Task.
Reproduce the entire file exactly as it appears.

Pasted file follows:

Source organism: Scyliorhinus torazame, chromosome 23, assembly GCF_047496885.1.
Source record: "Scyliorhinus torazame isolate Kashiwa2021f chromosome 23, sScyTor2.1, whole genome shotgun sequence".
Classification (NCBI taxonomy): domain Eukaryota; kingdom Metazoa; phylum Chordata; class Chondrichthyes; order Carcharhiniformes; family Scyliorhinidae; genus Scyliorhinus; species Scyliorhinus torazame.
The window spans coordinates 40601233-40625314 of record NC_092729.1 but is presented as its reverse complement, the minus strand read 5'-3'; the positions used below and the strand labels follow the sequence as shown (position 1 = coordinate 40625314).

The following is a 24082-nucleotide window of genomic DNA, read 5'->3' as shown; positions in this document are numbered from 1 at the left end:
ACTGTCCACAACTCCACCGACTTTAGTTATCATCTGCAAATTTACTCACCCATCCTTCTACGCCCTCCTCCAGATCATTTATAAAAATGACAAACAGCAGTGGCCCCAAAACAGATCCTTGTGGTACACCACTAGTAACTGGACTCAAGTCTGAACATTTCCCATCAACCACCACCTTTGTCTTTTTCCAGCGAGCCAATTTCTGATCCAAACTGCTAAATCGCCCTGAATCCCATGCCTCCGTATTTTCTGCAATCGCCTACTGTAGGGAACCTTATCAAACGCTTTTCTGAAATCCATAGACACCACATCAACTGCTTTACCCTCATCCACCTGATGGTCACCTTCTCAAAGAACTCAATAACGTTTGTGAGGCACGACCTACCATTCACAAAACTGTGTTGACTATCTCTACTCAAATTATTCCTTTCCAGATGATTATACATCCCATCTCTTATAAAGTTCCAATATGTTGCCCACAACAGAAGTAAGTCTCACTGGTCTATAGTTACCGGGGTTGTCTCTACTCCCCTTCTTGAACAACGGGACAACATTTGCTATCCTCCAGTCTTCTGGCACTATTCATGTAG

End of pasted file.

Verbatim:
Source organism: Scyliorhinus torazame, chromosome 23, assembly GCF_047496885.1.
Source record: "Scyliorhinus torazame isolate Kashiwa2021f chromosome 23, sScyTor2.1, whole genome shotgun sequence".
Classification (NCBI taxonomy): domain Eukaryota; kingdom Metazoa; phylum Chordata; class Chondrichthyes; order Carcharhiniformes; family Scyliorhinidae; genus Scyliorhinus; species Scyliorhinus torazame.
The window spans coordinates 40601233-40625314 of record NC_092729.1 but is presented as its reverse complement, the minus strand read 5'-3'; the positions used below and the strand labels follow the sequence as shown (position 1 = coordinate 40625314).

The following is a 24082-nucleotide window of genomic DNA, read 5'->3' as shown; positions in this document are numbered from 1 at the left end:
ACTGTCCACAACTCCACCGACTTTAGTTATCATCTGCAAATTTACTCACCCATCCTTCTACGCCCTCCTCCAGATCATTTATAAAAATGACAAACAGCAGTGGCCCCAAAACAGATCCTTGTGGTACACCACTAGTAACTGGACTCAAGTCTGAACATTTCCCATCAACCACCACCTTTGTCTTTTTCCAGCGAGCCAATTTCTGATCCAAACTGCTAAATCGCCCTGAATCCCATGCCTCCGTATTTTCTGCAATCGCCTACTGTAGGGAACCTTATCAAACGCTTTTCTGAAATCCATAGACACCACATCAACTGCTTTACCCTCATCCACCTGATGGTCACCTTCTCAAAGAACTCAATAACGTTTGTGAGGCACGACCTACCATTCACAAAACTGTGTTGACTATCTCTACTCAAATTATTCCTTTCCAGATGATTATACATCCCATCTCTTATAAAGTTCCAATATGTTGCCCACAACAGAAGTAAGTCTCACTGGTCTATAGTTACCGGGGTTGTCTCTACTCCCCTTCTTGAACAACGGGACAACATTTGCTATCCTCCAGTCTTCTGGCACTATTCATGTAG